Raina’s Blog: What It Means to Care

It’s hard to ask for help. I think most people would rather help someone than be helped. In my case, that’s true. And the same goes for my mother, who broke her leg three weeks ago doing what she loves most: roller derby, surprisingly (though it’s no surprise that a leg was broken with a pair of rollerskates on.) I need two hands to count the number of people who have helped my mom during this tough time, along with my two young brothers. They’ve all made a huge difference to my mom and I, but two stick out especially.

Both of these people saw from a Facebook post of mine from last week that my mom was at risk of her broken leg not healing correctly (she’s doing better), and she was lonely. The main points I tried to drive home were my mom could be doing better at the time, and she would love some company. I didn’t expect anything from it.

One person, who is a dear friend to me, bought my mom three big bags of groceries, filled with easy-to-make foods and things my brothers could eat. My friend and I loaded them into my car, and then my boyfriend and I delivered it to her, and she nearly broke down. It’s tough to understand how much you use your legs before you lose them. You could see the weight of trying to plan a grocery trip lifted right up. And not to mention, the food was exactly what my family likes to eat. My friend said that after having a similar injury, they could relate to my mom without having met her and wanted to pay some kindness forward.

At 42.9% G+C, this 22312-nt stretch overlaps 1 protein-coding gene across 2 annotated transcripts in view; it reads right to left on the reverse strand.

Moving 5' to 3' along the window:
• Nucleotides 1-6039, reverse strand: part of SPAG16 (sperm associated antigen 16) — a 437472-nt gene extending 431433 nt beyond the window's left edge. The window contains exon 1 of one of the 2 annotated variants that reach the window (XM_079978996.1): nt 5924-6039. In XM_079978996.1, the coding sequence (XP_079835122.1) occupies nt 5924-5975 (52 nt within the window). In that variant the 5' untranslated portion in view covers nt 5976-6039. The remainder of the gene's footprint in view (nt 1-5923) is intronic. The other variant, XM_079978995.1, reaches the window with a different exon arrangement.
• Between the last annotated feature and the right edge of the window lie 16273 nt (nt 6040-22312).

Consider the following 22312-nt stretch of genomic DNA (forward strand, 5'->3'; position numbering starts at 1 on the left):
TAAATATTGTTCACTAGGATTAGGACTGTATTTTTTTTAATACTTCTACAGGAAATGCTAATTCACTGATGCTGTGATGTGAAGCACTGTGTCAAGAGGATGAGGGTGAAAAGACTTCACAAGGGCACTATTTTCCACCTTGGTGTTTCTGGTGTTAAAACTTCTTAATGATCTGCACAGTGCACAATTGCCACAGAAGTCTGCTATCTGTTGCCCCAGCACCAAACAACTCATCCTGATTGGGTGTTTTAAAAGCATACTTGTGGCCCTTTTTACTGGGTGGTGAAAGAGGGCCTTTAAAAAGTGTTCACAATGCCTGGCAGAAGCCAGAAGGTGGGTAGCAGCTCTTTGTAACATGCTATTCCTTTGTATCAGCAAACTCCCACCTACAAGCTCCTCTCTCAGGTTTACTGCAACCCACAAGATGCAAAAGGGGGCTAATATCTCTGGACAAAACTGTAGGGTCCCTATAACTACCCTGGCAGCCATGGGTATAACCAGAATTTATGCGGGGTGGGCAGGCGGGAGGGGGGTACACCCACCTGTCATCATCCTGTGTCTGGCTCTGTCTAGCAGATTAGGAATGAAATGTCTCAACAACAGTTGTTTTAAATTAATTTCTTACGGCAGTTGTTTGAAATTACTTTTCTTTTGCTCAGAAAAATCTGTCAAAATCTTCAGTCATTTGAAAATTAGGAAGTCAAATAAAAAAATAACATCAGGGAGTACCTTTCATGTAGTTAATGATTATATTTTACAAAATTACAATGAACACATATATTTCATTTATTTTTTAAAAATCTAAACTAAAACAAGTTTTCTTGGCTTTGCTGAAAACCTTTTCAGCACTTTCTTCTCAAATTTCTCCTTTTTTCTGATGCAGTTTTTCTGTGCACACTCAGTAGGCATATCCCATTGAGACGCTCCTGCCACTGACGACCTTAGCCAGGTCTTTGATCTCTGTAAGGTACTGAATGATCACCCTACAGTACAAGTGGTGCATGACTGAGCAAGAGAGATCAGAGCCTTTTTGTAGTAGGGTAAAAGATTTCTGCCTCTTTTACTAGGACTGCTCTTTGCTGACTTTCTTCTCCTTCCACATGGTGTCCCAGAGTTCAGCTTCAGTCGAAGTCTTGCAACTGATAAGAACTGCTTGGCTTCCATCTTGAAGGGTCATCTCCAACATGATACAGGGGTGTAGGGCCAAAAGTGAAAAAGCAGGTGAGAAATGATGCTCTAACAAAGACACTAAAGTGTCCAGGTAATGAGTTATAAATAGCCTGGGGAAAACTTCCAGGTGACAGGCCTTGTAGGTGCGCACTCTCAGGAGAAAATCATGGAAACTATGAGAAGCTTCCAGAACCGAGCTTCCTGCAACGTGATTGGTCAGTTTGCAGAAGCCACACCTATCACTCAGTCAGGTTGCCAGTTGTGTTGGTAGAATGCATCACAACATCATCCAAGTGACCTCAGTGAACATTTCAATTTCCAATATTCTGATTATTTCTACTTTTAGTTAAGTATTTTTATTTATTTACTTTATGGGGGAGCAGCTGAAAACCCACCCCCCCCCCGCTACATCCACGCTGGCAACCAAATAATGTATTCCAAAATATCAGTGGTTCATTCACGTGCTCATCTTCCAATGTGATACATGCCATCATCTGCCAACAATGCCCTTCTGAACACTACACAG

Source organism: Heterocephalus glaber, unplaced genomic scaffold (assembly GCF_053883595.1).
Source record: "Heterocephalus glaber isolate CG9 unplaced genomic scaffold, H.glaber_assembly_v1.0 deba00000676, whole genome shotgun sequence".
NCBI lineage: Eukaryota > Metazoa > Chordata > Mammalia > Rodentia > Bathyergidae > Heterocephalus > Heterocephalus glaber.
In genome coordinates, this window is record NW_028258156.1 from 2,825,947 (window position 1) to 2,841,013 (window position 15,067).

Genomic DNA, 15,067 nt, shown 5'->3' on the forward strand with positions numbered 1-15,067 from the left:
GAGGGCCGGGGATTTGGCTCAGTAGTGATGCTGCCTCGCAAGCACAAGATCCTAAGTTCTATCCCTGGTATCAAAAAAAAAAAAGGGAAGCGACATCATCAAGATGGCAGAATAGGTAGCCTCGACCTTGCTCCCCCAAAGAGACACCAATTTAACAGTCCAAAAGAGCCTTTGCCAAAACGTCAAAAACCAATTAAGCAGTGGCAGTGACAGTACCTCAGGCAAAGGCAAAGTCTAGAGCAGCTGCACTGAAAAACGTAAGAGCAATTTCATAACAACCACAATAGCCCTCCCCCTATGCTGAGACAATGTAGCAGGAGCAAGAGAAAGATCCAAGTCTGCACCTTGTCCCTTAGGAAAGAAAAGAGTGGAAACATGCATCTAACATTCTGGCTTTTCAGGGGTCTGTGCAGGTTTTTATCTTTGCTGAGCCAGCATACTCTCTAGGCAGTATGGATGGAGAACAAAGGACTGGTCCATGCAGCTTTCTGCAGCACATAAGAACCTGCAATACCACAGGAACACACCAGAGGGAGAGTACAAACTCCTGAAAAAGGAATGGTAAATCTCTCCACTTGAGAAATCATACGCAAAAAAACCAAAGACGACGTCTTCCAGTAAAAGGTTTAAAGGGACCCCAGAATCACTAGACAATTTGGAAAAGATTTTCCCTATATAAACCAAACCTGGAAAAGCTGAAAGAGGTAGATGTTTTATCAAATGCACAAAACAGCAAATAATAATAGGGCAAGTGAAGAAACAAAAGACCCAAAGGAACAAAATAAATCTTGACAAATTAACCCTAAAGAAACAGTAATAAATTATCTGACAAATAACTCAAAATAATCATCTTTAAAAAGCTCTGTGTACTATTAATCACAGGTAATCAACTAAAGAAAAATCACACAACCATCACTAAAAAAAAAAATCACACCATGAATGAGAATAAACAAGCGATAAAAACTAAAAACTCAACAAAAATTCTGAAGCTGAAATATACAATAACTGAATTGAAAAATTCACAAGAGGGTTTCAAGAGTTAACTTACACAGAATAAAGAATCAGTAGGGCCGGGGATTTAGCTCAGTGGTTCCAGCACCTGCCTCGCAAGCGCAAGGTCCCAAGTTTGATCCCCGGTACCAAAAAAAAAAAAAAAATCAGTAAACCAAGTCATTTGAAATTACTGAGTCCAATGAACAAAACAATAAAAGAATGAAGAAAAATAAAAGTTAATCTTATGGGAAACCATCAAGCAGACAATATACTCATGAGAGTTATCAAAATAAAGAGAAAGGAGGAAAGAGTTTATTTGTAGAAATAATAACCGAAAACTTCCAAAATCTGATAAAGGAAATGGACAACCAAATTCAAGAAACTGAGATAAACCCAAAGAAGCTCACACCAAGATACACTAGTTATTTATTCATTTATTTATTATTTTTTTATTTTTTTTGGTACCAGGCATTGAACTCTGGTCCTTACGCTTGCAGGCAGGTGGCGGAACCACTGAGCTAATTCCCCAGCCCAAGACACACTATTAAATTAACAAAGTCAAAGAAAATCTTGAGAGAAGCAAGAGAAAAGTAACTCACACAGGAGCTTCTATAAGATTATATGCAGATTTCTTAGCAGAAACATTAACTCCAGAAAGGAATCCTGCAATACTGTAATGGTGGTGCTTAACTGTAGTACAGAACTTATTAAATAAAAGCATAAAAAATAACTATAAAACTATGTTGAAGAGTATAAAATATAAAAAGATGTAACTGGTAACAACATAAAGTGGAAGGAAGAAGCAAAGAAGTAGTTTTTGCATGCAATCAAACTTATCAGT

The second person who helped is someone I have met only once: a Magic listener. We met during a heartfelt contest delivery earlier this year, and I felt an instant friendship. This listener sent a card to me at work and a handwritten note inside, filled with unused gift cards for my mom. I told my mom about it over the phone, and I am sure I heard a few sniffles. With gift cards, my mom can shop at home for things the family needs and have them delivered. This person has also never met my mom, but in seeing me reach out, she felt compelled to do something.

I live 45 minutes away from my mother, who is having a pretty tough time taking care of two young boys. These two people helped my family in a time of need, one of the most difficult times for us.

We don’t like asking for help. No one wants to feel helpless. But times like these really show what it means to care for someone, even if you don’t know them.

And as the card says: “Sometimes life is just a bowl of cherries … and sometimes it’s just the pits.”

Thanks to the kindness of others, we will get through it.